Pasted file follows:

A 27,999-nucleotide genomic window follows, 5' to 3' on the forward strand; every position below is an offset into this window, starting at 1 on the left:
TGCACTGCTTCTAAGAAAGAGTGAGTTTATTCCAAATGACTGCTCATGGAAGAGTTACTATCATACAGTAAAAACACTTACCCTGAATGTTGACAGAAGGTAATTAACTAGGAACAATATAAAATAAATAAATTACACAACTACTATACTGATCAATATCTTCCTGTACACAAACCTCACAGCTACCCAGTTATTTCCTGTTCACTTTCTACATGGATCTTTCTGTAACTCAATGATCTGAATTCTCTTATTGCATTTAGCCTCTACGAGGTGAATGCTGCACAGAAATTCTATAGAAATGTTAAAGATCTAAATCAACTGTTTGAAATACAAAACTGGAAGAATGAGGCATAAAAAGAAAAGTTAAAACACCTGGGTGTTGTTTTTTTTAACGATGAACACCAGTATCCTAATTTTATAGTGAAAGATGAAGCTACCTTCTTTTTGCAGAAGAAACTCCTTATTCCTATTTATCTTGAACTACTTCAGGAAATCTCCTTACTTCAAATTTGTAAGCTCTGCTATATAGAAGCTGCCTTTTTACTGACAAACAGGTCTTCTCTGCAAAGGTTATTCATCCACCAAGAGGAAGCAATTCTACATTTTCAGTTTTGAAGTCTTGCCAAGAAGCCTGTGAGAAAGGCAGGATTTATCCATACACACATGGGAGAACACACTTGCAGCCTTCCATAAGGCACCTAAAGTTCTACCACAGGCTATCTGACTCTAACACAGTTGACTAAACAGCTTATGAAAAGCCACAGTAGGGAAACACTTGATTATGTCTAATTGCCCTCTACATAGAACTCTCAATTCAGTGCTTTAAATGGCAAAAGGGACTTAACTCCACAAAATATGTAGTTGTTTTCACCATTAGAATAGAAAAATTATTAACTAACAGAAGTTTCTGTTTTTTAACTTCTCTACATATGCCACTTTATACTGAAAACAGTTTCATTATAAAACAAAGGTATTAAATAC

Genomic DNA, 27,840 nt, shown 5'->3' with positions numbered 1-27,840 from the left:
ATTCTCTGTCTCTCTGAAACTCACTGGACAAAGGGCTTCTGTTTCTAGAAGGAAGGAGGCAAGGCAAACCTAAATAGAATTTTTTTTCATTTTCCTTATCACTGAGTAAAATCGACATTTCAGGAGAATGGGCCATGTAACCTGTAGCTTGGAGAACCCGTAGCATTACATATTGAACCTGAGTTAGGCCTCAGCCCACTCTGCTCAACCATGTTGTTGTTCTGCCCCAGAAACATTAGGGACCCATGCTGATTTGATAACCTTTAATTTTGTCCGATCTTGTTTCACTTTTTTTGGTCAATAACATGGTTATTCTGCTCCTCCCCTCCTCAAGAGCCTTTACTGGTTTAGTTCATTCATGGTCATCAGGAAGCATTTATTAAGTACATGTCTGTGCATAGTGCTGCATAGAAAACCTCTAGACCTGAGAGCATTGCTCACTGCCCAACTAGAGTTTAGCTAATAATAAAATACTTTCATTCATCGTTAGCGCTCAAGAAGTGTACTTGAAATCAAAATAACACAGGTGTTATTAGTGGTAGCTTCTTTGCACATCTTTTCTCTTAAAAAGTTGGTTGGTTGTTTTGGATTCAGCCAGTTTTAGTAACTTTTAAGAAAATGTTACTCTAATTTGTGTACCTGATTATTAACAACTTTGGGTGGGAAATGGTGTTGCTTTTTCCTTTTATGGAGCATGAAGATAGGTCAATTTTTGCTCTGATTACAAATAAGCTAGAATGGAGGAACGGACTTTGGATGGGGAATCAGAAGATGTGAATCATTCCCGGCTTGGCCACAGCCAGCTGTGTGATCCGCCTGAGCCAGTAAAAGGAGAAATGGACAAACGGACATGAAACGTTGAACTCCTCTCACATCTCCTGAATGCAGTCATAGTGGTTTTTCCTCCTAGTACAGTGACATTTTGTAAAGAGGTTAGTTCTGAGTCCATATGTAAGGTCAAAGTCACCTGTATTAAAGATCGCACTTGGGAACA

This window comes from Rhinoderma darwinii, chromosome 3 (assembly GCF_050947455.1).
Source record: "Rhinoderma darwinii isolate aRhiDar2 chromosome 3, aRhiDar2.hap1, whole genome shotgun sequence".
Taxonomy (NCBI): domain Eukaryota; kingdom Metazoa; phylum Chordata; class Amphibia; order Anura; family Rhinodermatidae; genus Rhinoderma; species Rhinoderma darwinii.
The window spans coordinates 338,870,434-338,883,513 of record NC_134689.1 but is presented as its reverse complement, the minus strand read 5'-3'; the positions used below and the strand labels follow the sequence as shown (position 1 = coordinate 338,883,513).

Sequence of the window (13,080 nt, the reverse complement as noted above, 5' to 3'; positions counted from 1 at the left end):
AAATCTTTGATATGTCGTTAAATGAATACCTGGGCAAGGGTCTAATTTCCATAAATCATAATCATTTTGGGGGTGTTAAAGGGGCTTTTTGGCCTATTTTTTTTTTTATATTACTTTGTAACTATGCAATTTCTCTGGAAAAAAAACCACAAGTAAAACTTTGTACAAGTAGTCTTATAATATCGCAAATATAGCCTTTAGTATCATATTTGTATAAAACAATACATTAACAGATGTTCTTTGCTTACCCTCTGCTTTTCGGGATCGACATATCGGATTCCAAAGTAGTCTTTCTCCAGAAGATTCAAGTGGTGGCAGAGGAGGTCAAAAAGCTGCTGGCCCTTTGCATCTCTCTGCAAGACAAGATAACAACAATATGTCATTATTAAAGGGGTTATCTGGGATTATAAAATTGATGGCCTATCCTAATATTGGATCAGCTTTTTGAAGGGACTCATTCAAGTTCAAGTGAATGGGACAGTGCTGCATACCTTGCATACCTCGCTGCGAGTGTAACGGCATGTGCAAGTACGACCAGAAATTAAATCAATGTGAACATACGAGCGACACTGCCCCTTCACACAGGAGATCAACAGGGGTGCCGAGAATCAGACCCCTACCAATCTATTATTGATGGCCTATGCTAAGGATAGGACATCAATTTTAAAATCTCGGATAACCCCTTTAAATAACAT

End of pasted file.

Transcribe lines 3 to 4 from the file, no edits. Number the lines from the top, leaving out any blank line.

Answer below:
Genomic DNA, 27,840 nt, shown 5'->3' with positions numbered 1-27,840 from the left:
ATTCTCTGTCTCTCTGAAACTCACTGGACAAAGGGCTTCTGTTTCTAGAAGGAAGGAGGCAAGGCAAACCTAAATAGAATTTTTTTTCATTTTCCTTATCACTGAGTAAAATCGACATTTCAGGAGAATGGGCCATGTAACCTGTAGCTTGGAGAACCCGTAGCATTACATATTGAACCTGAGTTAGGCCTCAGCCCACTCTGCTCAACCATGTTGTTGTTCTGCCCCAGAAACATTAGGGACCCATGCTGATTTGATAACCTTTAATTTTGTCCGATCTTGTTTCACTTTTTTTGGTCAATAACATGGTTATTCTGCTCCTCCCCTCCTCAAGAGCCTTTACTGGTTTAGTTCATTCATGGTCATCAGGAAGCATTTATTAAGTACATGTCTGTGCATAGTGCTGCATAGAAAACCTCTAGACCTGAGAGCATTGCTCACTGCCCAACTAGAGTTTAGCTAATAATAAAATACTTTCATTCATCGTTAGCGCTCAAGAAGTGTACTTGAAATCAAAATAACACAGGTGTTATTAGTGGTAGCTTCTTTGCACATCTTTTCTCTTAAAAAGTTGGTTGGTTGTTTTGGATTCAGCCAGTTTTAGTAACTTTTAAGAAAATGTTACTCTAATTTGTGTACCTGATTATTAACAACTTTGGGTGGGAAATGGTGTTGCTTTTTCCTTTTATGGAGCATGAAGATAGGTCAATTTTTGCTCTGATTACAAATAAGCTAGAATGGAGGAACGGACTTTGGATGGGGAATCAGAAGATGTGAATCATTCCCGGCTTGGCCACAGCCAGCTGTGTGATCCGCCTGAGCCAGTAAAAGGAGAAATGGACAAACGGACATGAAACGTTGAACTCCTCTCACATCTCCTGAATGCAGTCATAGTGGTTTTTCCTCCTAGTACAGTGACATTTTGTAAAGAGGTTAGTTCTGAGTCCATATGTAAGGTCAAAGTCACCTGTATTAAAGATCGCACTTGGGAACA